Shares of Netflix Inc. got a boost Thursday, after the streaming video giant’s credit rating was lifted out of “junk” territory at Moody’s Investors Service, matching S&P Global Ratings’s move more than a year ago. The rule of thumb is, if at least two of the major credit-rating agencies rate a company’s credit as investment grade, then that company’s credit is “officially” considered to be investment grade.
Moody’s said late Wednesday that it raised the rating on Netflix’s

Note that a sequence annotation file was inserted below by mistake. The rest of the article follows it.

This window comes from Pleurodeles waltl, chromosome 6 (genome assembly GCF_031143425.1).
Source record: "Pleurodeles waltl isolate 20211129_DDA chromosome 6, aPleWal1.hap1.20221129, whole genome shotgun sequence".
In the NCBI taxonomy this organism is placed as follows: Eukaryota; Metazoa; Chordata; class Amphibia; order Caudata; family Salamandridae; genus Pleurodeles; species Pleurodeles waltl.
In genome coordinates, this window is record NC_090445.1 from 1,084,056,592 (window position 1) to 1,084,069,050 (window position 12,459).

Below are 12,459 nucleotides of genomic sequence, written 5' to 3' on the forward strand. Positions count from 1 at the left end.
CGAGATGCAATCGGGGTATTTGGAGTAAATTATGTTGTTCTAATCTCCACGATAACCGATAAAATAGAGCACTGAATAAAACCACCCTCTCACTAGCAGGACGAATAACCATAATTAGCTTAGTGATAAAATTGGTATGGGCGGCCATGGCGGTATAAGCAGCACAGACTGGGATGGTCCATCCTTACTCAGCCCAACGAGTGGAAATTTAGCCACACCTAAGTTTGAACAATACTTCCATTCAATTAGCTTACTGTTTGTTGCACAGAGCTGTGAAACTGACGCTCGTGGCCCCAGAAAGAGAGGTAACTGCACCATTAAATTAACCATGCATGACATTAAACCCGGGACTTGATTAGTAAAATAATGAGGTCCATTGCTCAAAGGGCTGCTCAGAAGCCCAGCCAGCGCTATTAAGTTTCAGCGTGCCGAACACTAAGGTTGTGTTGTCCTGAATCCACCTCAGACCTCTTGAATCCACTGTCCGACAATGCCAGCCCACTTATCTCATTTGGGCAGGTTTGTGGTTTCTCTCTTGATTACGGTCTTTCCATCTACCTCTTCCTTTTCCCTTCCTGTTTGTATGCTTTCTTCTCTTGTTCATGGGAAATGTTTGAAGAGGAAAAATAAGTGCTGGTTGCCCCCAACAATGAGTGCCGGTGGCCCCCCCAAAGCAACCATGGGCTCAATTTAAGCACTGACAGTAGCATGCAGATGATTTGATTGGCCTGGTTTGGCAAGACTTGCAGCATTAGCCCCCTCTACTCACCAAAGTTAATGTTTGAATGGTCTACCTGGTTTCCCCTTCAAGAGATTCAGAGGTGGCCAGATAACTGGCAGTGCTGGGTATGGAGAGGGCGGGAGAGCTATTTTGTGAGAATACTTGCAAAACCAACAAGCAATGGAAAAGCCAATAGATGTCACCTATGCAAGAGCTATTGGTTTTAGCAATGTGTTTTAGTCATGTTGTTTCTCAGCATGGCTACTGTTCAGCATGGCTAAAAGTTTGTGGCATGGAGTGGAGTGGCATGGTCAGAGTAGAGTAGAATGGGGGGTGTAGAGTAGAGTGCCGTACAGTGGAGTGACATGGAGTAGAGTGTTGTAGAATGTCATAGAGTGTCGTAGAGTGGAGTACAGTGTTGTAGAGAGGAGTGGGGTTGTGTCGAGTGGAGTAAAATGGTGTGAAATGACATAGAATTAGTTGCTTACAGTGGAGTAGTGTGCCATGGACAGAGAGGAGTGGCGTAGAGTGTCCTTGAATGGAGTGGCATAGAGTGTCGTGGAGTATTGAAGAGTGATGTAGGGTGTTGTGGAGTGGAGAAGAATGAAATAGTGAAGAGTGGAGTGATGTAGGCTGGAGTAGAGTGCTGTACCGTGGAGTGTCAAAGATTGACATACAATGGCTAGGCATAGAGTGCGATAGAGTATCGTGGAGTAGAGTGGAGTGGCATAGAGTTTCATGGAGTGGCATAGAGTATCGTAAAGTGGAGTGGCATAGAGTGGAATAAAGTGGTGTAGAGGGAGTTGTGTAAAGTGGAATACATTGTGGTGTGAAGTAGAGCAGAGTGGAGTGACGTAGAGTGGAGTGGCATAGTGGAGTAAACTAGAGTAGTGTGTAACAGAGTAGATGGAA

senior unsecured notes to Baa3, which is the lowest investment-grade rating, from Ba1, which is the highest speculative grade, or “junk”, rating. The rating outlook is “positive,” which suggests the next rating move is likely to be another upgrade. “Moody’s anticipates that growth in subscribers from the recently launched ad supported service will be gradual but steady and provide a strong long-term opportunity for revenue growth given the mass audience potential and shrinking ad avails in the linear television ecosystem,” Moody’s credit analysts wrote. Also read: Netflix could be seeing ‘significantly stronger’ user growth amid password crackdown. The stock rose 1.6% in afternoon trading, putting it on track to close at a six-week high. The rating agency said it expects Netflix to remain the “leading direct-to-consumer subscription-video-on-dem …